Ghau, Gau, Tibetan Buddhist pendant vajrayana.
The Great Black King
Silver Amulet 925
sutra inside the unscrewing Ghau.
As a gemologist graduated from the National Institute of Gemmology (ING), Paris, France. All our materials are appraised and certified by us.
Pendant dimensions: 37mm high by 11mm diameter
Total weight of 12 grams
The whole is embellished with Tibetan DZI Pearls (Tibetan sacred agates), protection with two eyes.
The two eyes, in the Tibetan tradition helps to rebalance the harmony between the male principle and the female principle.
Delivered with adjustable cord embellished with a pearl on which the mantra of compassion "om mani padme hum" is engraved and pearls in agate nan hong, this agate holding its intense red color to its high cinnabar content comes from the Yunnan region.
The ghau is a kind of transportable altar in which the image of the chosen deity of the possessor is kept, wrapped in silk garments. The vast majority of Tibetans use the ghau at home and carry it during their travels. They keep it on a real altar at home. During travels, it is hung on the back belt. It serves as a protective symbol during travels and also allows its owner to prove his devotion to his deity.
Called the "Great Black", Mahakala is peculiar to Tibet and is called Mong-po, and was accepted as a tutelary deity of Mongolia in the seventeenth century under the name of Yeke Gara, under Tibetan influence.
His Chinese name, Dahei Wang or Dahei Tian (大黒天) is only the transcription of the Sanskrit name maha (great- Da in Chinese), Kala (black- Hei) adding Wang meaning king. Dahei Wang 大黑王 The Great Black King, or Dahei Tian Great Black Sky.
Mahakala has never been worshipped in China itself.
In Japan, mainly in the Shingon school, where his image would seem to come from Mongolia, and answering the name of Daikokuten (大黒天, Great Black Sky) or simply Daikoku (Great Black), he does not have the same symbolism and was venerated from the seventeenth century as one of the 7 deities of happiness with Ebisu, Benzai Ten, Bishamon ten, Fukurokuju, Jurôjin and Hotei, heterogeneous group formed by deities belonging to both Buddhism and Chinese Taoism artificially created in the seventeenth century by the monk Tenkai who died in 1643 (Name postume Jigen Daishi)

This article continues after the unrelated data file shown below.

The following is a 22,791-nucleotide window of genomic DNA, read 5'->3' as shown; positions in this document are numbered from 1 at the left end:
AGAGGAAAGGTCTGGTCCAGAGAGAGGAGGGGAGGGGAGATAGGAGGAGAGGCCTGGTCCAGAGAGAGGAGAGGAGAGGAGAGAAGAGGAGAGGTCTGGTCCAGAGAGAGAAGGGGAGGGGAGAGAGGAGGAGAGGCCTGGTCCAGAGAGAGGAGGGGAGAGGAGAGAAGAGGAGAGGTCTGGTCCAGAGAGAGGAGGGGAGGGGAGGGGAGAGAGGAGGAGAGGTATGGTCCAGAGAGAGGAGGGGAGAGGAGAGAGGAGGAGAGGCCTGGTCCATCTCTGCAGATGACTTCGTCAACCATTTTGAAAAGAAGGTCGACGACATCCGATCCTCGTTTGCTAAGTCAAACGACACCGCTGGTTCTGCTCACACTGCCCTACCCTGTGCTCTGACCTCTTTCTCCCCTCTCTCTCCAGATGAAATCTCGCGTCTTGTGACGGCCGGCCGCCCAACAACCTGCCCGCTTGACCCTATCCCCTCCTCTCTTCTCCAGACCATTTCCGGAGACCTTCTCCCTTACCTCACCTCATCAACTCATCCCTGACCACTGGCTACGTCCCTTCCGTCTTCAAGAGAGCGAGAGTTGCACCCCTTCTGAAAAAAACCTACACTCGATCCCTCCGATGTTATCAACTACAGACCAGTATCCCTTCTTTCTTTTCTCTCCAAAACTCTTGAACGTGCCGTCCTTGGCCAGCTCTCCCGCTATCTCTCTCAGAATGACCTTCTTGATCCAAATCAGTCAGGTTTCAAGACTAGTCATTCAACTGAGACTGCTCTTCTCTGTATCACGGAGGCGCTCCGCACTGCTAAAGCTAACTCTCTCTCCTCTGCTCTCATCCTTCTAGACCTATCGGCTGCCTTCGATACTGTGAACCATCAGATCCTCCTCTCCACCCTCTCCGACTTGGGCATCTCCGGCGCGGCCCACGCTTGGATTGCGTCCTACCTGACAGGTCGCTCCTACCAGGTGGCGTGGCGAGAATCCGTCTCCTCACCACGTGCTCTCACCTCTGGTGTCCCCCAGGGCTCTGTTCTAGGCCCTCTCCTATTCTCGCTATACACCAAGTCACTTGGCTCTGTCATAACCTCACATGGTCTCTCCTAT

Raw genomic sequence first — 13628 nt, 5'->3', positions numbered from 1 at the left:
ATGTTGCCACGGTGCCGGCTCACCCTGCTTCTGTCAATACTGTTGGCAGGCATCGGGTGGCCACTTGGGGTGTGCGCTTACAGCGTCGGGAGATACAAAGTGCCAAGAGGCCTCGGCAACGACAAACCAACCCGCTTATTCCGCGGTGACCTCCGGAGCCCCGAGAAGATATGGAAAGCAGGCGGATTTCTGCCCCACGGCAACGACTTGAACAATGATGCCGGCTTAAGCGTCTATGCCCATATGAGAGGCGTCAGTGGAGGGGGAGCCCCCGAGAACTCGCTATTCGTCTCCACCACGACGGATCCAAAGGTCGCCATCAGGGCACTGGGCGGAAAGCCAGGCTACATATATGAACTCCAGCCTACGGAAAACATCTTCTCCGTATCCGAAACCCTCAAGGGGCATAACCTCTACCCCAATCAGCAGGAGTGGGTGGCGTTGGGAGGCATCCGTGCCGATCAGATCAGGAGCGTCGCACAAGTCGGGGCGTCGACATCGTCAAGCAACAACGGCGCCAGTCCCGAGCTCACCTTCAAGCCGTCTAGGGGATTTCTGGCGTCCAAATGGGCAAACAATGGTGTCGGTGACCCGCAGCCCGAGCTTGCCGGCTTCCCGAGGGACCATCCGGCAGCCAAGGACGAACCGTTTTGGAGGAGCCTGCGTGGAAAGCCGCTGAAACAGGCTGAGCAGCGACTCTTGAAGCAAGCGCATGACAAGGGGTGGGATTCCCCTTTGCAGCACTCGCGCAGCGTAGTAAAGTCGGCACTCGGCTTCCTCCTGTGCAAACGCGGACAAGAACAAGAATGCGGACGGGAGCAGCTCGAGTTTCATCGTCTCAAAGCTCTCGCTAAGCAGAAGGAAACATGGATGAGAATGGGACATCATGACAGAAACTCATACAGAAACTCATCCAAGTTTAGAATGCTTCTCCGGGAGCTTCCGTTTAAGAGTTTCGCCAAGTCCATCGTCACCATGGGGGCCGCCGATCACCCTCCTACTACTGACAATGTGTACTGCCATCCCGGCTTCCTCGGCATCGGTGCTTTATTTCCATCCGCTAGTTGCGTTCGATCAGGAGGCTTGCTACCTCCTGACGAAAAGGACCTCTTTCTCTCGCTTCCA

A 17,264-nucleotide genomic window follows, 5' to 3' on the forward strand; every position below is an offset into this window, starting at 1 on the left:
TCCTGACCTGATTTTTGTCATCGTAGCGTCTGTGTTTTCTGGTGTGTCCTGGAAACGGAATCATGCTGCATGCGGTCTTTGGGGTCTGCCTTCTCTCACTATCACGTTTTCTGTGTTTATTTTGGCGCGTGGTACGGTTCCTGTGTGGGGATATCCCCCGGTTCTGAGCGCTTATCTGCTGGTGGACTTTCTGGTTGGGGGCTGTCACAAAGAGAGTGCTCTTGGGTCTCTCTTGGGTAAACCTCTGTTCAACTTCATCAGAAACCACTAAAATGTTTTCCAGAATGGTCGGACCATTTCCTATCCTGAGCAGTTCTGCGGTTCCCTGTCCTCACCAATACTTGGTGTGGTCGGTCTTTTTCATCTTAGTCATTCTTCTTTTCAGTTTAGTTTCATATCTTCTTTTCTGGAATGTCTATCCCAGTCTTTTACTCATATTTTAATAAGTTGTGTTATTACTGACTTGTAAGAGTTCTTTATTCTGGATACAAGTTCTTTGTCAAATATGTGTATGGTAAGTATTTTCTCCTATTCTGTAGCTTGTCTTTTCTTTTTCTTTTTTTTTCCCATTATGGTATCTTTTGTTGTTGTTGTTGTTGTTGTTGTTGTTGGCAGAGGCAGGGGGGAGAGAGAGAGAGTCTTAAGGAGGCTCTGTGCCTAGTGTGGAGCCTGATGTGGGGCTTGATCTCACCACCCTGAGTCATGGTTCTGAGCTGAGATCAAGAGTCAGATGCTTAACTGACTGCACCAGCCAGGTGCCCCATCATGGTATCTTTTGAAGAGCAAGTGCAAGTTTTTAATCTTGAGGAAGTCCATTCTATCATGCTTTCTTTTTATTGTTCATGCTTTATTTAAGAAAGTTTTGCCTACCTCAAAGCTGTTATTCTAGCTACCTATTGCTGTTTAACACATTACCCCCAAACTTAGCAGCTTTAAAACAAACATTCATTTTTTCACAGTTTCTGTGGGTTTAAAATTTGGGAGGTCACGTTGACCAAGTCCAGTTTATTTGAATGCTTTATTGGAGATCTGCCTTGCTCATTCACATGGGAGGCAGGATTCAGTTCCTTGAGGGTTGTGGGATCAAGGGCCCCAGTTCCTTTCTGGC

In Tibet Mahakala is both a Dharmapala and a protective god (Yi dam).
The Dharmapala are the protectors of the Dharma, guardians of the teachings.
This name designates the deities assuming the task of protecting practitioners and teachings in vajrayana and dzogchen.
Very numerous and divided into several classes, these protectors constitute an impressive set of deities either male or female. Some having a peaceful appearance, most showing a corrucée appearance, thus showing their powers and dedication to the protection of secret teachings and ensuring to dispel obstacles on the spiritual path.
Two great classes of protectors are distinguished: The protectors of wisdom or supra worldly including the mahakala group and the worldly protectors.
The Mahakala group has 75 all curved forms of which 6 are the most important.
Buyers are responsible for any customs and import taxes that may apply. I'm not responsible for delays due to customs.
Just contact me within: 3 days of delivery
Ship items back to me within: 7 days of delivery
But please contact me if you have any problems with your order.
Because of the nature of these items, unless they arrive damaged or defective, I can't accept returns for:
Buyers are responsible for return shipping costs. If the item is not returned in its original condition, the buyer is responsible for any loss in value.